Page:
Saturday, December 1, is World AIDS Day. Use this collection of facts, figures, and context to put the day in geographic perspective.
Cut to the good stuff—links to maps, data-analysis tools, and other online geography resources focusing on AIDS and HIV.
Graphic courtesy UNAIDS
By the Numbers
According to the CIA World Factbook, HIV.gov, and UNAIDS, there are currently about 36.9 million people worldwide living with HIV (the virus that causes AIDS) or AIDS itself. Of those, about:
1.8 million are children under 15 years old.
2.2 live in Europe and North America.
5.2 million live in Asia.
25.7 million live in Africa.
7.2 million live in South Africa, the country with the largest number of people living with HIV.
Swaziland is the country with the largest proportion of people living with HIV, however, with more than 27% of adults infected with the virus.
Map by the World Health Organization
In the United States, about:
Putting it in Perspective
Why are some regions and communities affected more than others?
The Global HIV Prevention Coalition has studied the issue. Their analyses indicate that obstacles to effective HIV prevention efforts include poverty, gender inequality, inequity in health and the education system, discrimination against marginalized people, and unequal resource pathways. All of these factors are more common in areas with higher levels of HIV infection.
This article from Teaching Tolerance outlines how teachers can combat the fear and ignorance that hinders support for students, fellow educators, or parents with HIV or AIDS.
UNAIDS scorecards track prevention progress in priority Fast-Track countries, including on indicators for each of the five prevention pillars, namely adolescent girls and young women, key populations, condoms, voluntary medical male circumcision (VMMC) and pre-exposure prophylaxis (PrEP). Each score is based on a combination of two dimensions: outcome (service utilization/behavior at the population level), and coverage (people covered by programs).Graphic courtesy UNAIDS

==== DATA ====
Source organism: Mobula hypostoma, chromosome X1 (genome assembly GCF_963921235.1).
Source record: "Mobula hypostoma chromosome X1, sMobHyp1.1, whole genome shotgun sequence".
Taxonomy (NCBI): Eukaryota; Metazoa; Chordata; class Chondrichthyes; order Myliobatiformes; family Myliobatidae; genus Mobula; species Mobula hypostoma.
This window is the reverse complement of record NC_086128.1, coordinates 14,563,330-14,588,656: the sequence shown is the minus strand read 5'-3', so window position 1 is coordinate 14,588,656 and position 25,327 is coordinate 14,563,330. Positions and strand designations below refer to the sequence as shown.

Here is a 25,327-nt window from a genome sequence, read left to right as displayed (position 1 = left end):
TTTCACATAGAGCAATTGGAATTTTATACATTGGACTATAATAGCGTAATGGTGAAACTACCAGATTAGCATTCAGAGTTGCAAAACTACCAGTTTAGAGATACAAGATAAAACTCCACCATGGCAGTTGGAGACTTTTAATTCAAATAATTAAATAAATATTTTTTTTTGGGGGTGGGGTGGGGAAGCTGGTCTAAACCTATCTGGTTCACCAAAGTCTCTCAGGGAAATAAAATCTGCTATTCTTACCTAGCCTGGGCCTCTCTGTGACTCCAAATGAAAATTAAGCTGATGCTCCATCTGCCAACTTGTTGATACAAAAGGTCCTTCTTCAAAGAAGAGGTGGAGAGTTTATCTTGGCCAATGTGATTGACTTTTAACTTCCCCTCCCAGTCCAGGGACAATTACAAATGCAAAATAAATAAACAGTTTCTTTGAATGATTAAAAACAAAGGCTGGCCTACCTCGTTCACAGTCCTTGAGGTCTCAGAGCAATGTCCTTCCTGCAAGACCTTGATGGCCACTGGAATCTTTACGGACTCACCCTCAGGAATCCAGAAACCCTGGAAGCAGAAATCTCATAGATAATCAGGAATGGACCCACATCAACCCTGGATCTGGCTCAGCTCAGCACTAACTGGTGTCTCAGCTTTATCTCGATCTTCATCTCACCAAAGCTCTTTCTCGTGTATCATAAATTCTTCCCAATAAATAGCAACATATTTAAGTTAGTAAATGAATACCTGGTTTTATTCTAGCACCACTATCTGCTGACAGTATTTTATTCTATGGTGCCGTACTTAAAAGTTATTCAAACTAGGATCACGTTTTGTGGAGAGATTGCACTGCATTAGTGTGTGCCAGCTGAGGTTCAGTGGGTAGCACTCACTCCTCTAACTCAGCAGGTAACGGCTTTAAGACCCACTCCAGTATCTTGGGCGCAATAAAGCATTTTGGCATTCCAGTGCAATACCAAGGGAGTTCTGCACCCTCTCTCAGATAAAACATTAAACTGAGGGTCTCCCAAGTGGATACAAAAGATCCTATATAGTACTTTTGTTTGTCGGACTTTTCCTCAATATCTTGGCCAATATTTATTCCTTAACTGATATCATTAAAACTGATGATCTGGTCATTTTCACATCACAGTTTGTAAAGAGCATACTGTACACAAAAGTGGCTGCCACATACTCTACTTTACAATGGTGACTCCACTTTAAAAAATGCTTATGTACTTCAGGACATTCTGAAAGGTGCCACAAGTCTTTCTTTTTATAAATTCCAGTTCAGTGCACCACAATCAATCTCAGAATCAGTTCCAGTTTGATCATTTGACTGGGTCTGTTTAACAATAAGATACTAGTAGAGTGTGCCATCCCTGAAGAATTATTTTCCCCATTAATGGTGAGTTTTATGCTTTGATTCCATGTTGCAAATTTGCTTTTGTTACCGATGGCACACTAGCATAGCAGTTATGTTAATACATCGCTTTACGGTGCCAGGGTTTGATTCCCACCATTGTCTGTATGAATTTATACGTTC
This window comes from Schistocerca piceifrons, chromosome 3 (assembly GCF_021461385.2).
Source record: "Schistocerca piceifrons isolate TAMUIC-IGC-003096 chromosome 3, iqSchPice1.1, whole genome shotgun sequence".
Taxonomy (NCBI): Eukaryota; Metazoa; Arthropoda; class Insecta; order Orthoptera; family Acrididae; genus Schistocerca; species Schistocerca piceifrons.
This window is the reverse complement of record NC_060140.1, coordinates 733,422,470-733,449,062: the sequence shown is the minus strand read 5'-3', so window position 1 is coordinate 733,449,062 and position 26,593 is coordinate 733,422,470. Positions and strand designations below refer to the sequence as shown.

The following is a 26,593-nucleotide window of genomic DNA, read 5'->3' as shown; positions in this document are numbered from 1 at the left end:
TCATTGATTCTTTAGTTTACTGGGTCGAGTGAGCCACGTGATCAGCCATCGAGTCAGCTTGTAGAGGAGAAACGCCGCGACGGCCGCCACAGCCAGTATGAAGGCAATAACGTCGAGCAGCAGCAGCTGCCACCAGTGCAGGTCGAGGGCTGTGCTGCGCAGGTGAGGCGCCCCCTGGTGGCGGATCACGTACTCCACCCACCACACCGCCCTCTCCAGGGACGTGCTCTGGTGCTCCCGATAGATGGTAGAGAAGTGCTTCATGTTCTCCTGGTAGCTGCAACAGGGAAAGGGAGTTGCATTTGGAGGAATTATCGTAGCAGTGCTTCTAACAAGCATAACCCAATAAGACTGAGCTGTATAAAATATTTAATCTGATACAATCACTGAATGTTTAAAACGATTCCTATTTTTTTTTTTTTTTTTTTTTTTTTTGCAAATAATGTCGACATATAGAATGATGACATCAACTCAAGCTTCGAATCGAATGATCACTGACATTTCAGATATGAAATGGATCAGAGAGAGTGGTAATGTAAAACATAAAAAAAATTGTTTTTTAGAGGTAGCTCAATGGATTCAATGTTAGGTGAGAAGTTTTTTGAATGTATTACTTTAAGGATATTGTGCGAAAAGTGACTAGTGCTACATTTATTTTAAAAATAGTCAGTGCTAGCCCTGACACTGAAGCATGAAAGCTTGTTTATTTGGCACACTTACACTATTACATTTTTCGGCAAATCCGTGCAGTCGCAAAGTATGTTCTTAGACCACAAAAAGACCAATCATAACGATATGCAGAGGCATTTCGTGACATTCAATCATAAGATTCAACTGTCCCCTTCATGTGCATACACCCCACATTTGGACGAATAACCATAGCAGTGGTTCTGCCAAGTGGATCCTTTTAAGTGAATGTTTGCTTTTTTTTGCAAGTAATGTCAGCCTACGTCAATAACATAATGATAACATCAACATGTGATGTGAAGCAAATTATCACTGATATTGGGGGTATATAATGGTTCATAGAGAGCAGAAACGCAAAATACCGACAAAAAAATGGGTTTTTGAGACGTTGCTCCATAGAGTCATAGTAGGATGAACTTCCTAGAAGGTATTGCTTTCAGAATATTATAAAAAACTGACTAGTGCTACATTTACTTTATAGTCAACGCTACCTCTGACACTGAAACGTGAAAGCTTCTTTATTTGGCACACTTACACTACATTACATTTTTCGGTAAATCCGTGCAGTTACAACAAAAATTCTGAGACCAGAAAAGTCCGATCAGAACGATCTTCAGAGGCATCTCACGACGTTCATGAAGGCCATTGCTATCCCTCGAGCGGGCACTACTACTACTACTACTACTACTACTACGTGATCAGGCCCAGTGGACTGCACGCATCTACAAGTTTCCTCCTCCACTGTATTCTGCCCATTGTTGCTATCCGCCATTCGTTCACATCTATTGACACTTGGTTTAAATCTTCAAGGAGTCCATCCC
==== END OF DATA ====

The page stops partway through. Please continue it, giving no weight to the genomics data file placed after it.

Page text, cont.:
If you would like to know more about the HIV/AIDS epidemic, there are ample resources available online with geographic statistics, histories, scientific studies, maps, and more, that convey staggering information about HIV/AIDS and its global impact.
Here are some great resources to get you started:
UNAIDS: AIDSinfo. This is our favorite, geography-rich resource for up-to-date information on HIV and AIDS. Find
interactive tools to compare data
financial dashboards (this is still in beta, but definitely a resource to watch)
AIDSVu: Map. This interactive, online mapping tool lets users dig deep into local HIV/AIDS statistics (including age, race, and transmission categories), comparison charts, and health and wellness services. It’s a fantastic resource that allows students to localize an epidemic.
Teaching Tolerance: Tackling Biases about HIV and AIDS. Educators need education, too, especially when it comes to supporting students with HIV and AIDS.
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